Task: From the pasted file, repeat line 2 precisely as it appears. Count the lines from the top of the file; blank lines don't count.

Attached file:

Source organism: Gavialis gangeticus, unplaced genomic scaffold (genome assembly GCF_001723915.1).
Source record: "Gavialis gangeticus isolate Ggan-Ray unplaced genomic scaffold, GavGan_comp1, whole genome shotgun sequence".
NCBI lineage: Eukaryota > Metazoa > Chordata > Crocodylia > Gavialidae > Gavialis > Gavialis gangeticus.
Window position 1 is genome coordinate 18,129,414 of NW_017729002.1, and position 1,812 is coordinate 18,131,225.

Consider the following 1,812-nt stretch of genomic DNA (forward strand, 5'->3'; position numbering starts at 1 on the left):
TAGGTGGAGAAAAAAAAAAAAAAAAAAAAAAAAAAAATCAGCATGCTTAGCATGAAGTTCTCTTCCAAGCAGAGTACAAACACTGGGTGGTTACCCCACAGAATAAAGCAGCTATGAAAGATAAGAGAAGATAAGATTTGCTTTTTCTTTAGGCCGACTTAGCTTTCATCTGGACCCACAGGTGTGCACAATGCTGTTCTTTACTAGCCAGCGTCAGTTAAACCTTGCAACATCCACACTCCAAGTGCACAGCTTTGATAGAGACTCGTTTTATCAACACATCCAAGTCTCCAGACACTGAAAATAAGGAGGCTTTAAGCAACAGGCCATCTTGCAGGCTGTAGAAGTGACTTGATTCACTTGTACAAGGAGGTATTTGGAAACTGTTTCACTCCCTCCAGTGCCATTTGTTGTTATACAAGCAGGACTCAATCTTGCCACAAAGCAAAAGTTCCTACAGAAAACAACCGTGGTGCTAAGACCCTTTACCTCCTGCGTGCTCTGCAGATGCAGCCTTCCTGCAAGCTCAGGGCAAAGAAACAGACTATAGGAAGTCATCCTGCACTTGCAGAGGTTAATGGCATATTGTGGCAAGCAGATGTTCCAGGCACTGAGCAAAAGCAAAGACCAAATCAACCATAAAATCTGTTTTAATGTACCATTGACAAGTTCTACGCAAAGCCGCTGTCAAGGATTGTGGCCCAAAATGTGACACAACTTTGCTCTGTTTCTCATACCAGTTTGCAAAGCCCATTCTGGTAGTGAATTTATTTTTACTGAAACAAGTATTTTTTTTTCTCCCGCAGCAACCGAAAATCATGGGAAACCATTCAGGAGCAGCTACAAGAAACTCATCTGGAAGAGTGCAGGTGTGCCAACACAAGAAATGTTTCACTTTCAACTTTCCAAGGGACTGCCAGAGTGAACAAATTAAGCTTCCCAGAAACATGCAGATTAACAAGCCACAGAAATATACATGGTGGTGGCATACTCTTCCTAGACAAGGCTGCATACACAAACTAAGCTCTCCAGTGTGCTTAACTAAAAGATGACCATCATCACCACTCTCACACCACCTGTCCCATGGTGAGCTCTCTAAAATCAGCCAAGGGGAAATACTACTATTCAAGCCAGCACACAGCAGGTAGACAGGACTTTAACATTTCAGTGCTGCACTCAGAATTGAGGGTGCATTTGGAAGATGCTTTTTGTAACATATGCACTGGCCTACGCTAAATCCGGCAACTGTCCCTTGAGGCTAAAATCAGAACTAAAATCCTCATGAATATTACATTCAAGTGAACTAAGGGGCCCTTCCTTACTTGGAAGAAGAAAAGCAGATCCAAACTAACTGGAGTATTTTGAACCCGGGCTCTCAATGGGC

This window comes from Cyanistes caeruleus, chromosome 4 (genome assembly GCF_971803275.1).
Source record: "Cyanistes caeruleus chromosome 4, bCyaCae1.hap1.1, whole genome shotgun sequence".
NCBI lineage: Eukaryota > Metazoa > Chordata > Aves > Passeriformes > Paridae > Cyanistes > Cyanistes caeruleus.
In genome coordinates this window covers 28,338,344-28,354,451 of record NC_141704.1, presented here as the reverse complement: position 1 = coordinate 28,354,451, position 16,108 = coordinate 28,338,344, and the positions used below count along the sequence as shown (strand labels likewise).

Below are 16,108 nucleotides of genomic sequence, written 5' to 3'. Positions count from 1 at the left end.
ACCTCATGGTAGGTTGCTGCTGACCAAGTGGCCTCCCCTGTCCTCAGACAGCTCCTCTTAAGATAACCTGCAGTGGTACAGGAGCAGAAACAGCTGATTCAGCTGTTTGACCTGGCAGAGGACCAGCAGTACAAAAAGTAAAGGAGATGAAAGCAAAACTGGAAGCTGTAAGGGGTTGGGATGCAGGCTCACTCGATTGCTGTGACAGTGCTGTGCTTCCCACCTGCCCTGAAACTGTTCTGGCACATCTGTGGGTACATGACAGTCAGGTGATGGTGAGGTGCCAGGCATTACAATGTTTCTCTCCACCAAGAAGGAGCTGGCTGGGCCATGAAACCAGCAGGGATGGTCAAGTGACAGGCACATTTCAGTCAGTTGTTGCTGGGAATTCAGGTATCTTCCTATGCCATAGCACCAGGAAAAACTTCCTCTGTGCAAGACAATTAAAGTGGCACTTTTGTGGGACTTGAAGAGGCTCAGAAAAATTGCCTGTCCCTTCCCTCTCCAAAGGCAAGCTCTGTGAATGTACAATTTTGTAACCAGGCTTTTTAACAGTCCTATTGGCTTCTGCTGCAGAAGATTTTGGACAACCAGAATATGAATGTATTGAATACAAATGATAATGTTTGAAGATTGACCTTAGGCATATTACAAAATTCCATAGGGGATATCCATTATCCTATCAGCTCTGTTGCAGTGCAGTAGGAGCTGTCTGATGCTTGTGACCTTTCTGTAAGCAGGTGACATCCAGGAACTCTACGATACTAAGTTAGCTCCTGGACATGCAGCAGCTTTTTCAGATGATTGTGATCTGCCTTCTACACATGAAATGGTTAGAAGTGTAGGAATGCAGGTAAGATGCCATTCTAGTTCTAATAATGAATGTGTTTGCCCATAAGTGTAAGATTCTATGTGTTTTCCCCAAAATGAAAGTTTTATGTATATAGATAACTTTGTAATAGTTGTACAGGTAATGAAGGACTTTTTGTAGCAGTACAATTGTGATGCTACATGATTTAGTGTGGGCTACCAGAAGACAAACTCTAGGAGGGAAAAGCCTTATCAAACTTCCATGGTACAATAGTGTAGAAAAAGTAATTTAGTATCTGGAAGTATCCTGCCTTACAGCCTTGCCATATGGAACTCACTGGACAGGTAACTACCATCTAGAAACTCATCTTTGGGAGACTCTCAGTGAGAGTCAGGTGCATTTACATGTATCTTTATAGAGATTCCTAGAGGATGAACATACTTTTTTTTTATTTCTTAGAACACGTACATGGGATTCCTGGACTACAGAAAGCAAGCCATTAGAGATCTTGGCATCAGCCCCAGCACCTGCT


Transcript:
Source record: "Gavialis gangeticus isolate Ggan-Ray unplaced genomic scaffold, GavGan_comp1, whole genome shotgun sequence".